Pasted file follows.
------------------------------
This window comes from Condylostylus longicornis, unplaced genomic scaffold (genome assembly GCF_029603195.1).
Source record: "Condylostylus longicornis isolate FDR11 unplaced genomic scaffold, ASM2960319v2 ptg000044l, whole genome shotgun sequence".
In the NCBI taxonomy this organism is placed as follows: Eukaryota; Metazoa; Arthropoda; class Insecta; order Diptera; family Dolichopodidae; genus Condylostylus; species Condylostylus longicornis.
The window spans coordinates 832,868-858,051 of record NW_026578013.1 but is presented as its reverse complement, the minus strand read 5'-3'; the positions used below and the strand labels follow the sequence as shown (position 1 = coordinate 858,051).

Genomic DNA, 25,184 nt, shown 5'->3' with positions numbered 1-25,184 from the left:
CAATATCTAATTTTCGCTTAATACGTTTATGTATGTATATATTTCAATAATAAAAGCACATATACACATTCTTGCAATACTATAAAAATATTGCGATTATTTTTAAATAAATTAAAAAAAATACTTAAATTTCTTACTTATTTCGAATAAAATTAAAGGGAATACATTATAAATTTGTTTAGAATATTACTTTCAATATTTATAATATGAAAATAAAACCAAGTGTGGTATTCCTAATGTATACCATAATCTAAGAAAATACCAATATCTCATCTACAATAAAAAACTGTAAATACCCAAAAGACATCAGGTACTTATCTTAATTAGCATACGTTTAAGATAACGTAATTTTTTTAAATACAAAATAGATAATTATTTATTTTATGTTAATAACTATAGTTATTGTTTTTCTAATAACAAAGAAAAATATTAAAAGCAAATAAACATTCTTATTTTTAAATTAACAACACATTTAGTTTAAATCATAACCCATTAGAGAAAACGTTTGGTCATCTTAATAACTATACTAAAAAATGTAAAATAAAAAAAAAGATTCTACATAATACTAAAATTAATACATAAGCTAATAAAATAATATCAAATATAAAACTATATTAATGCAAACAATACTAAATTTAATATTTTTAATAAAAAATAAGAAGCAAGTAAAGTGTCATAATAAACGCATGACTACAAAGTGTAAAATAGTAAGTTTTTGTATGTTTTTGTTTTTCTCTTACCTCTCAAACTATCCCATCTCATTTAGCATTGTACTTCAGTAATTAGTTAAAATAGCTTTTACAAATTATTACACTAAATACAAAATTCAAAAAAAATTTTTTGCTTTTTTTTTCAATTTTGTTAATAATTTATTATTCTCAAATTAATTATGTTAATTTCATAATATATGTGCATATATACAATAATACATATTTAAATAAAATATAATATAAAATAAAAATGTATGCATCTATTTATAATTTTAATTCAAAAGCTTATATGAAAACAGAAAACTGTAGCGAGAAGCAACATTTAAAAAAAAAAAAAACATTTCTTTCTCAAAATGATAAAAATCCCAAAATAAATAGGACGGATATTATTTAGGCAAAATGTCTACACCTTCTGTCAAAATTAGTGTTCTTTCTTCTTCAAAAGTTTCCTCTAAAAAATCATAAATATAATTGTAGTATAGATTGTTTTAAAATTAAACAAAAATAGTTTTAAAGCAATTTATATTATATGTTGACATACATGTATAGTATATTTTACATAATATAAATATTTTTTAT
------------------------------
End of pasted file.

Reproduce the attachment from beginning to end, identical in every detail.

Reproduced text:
This window comes from Condylostylus longicornis, unplaced genomic scaffold (genome assembly GCF_029603195.1).
Source record: "Condylostylus longicornis isolate FDR11 unplaced genomic scaffold, ASM2960319v2 ptg000044l, whole genome shotgun sequence".
In the NCBI taxonomy this organism is placed as follows: Eukaryota; Metazoa; Arthropoda; class Insecta; order Diptera; family Dolichopodidae; genus Condylostylus; species Condylostylus longicornis.
The window spans coordinates 832,868-858,051 of record NW_026578013.1 but is presented as its reverse complement, the minus strand read 5'-3'; the positions used below and the strand labels follow the sequence as shown (position 1 = coordinate 858,051).

Genomic DNA, 25,184 nt, shown 5'->3' with positions numbered 1-25,184 from the left:
CAATATCTAATTTTCGCTTAATACGTTTATGTATGTATATATTTCAATAATAAAAGCACATATACACATTCTTGCAATACTATAAAAATATTGCGATTATTTTTAAATAAATTAAAAAAAATACTTAAATTTCTTACTTATTTCGAATAAAATTAAAGGGAATACATTATAAATTTGTTTAGAATATTACTTTCAATATTTATAATATGAAAATAAAACCAAGTGTGGTATTCCTAATGTATACCATAATCTAAGAAAATACCAATATCTCATCTACAATAAAAAACTGTAAATACCCAAAAGACATCAGGTACTTATCTTAATTAGCATACGTTTAAGATAACGTAATTTTTTTAAATACAAAATAGATAATTATTTATTTTATGTTAATAACTATAGTTATTGTTTTTCTAATAACAAAGAAAAATATTAAAAGCAAATAAACATTCTTATTTTTAAATTAACAACACATTTAGTTTAAATCATAACCCATTAGAGAAAACGTTTGGTCATCTTAATAACTATACTAAAAAATGTAAAATAAAAAAAAAGATTCTACATAATACTAAAATTAATACATAAGCTAATAAAATAATATCAAATATAAAACTATATTAATGCAAACAATACTAAATTTAATATTTTTAATAAAAAATAAGAAGCAAGTAAAGTGTCATAATAAACGCATGACTACAAAGTGTAAAATAGTAAGTTTTTGTATGTTTTTGTTTTTCTCTTACCTCTCAAACTATCCCATCTCATTTAGCATTGTACTTCAGTAATTAGTTAAAATAGCTTTTACAAATTATTACACTAAATACAAAATTCAAAAAAAATTTTTTGCTTTTTTTTTCAATTTTGTTAATAATTTATTATTCTCAAATTAATTATGTTAATTTCATAATATATGTGCATATATACAATAATACATATTTAAATAAAATATAATATAAAATAAAAATGTATGCATCTATTTATAATTTTAATTCAAAAGCTTATATGAAAACAGAAAACTGTAGCGAGAAGCAACATTTAAAAAAAAAAAAAACATTTCTTTCTCAAAATGATAAAAATCCCAAAATAAATAGGACGGATATTATTTAGGCAAAATGTCTACACCTTCTGTCAAAATTAGTGTTCTTTCTTCTTCAAAAGTTTCCTCTAAAAAATCATAAATATAATTGTAGTATAGATTGTTTTAAAATTAAACAAAAATAGTTTTAAAGCAATTTATATTATATGTTGACATACATGTATAGTATATTTTACATAATATAAATATTTTTTAT